Bid to save Mary Pit Head Frame with Heriot-Watt University help

Concerns have been growing about the worsening state of the iconic structure within Lochore Meadows Country Park.

Bid to save Mary Pit Head Frame in Fife with Heriot-Watt University help LDRS via Tom Kinnaird

A lasting legacy of Fife’s coal mining heritage looks set to be saved following interest from Edinburgh’s Heriot-Watt University.

Concerns have been growing about the worsening state of the iconic Mary Pit Head Frame within Lochore Meadows Country Park, with large chunks of concrete reportedly coming loose and falling from high up in the crossbeams in recent times.

A ‘Save the Mary’ petition calling on Fife Council to carry out urgent repairs has also gained more than 1600 signatures, but the sizeable cost of undertaking long-lasting work to preserve the 102-year-old structure has so far proved prohibitive.

However, councillors on the Cowdenbeath area committee have now instructed officers to work with Heriot-Watt University academic professor Demetrios Cotsovos with a view to presenting a report on the condition of the winding wheel structure and thereafter exploring options available to restore it to its former glory.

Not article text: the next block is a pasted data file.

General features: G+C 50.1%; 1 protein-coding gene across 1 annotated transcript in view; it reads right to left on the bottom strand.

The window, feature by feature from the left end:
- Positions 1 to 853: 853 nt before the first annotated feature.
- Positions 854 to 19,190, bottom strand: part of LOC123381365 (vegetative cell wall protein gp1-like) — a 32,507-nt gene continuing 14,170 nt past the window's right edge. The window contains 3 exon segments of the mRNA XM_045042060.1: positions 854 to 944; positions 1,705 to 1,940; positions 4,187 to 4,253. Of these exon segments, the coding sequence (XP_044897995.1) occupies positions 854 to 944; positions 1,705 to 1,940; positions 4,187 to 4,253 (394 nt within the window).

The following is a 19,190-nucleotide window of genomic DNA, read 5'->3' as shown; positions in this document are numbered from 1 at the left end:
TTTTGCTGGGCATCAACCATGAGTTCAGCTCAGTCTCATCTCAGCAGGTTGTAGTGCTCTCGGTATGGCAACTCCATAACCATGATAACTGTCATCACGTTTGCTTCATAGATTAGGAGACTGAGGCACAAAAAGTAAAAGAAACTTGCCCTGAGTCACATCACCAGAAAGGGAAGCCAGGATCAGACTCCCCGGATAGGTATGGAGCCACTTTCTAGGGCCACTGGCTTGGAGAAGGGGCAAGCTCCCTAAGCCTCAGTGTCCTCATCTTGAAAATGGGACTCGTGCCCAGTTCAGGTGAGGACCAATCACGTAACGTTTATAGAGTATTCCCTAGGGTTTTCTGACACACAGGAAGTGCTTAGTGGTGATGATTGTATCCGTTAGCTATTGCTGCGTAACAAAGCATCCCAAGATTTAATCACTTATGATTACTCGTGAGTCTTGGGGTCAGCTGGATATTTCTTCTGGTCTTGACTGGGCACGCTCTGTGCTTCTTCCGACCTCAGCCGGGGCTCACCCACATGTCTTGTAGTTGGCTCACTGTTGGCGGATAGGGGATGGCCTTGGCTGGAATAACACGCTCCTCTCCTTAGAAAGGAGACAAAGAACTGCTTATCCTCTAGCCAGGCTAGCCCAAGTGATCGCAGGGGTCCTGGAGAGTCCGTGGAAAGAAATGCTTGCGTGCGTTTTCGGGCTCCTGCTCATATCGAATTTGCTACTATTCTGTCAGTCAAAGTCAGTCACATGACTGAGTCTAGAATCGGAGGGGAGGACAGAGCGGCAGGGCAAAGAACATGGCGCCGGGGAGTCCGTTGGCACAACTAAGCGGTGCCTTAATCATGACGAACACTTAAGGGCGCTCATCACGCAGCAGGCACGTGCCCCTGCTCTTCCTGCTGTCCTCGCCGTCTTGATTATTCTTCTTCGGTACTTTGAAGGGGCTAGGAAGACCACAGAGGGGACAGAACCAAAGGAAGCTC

The move comes after professor Cotsovos, a civil engineering expert, revealed he would like to examine the Mary Pit Head as a full project for students, make use of it for students’ dissertations, and potentially come up with ways to future proof the structure.

Councillor Lea McLelland tabled a motion to get the exciting collaboration with Heriot-Watt formalised, and it was backed unanimously by colleagues.

“This is a very emotive subject in this area because it’s our touch back to our history, our fathers and our forefathers,” she stressed.

“It’s a relevant reminder for us, our children and our grandchildren about where our community came from, and we really need to do what we can to preserve it.”

Several Fife councillors have added their names to the online ‘Save the Mary’ petition, and a report detailing the state of the structure and what can be done to preserve it will go before a relevant council committee after the elections in May.

Councillor Mary Lockhart commented: “It is a scheduled monument, and a part not only of our community’s identity but of the mining history of Scotland.

“Historical Environment Scotland, not just the council, should be restoring this before it is too late.

“But perhaps the history of the working class matters less than that of kings and queens, and knights and landowners?”

Lochore Meadows Country Park manager Ian Laing said Fife Council engineers have been working in partnership with the council’s archaeologist and Historic Environment Scotland (HES) on the project for some time.

“A plan has been developed to manage and maintain the Mary Pit Head in an appropriate manner,” he concluded.

“We welcome any specialist support Heriot-Watt would be able to provide to support the expertise within the council.”

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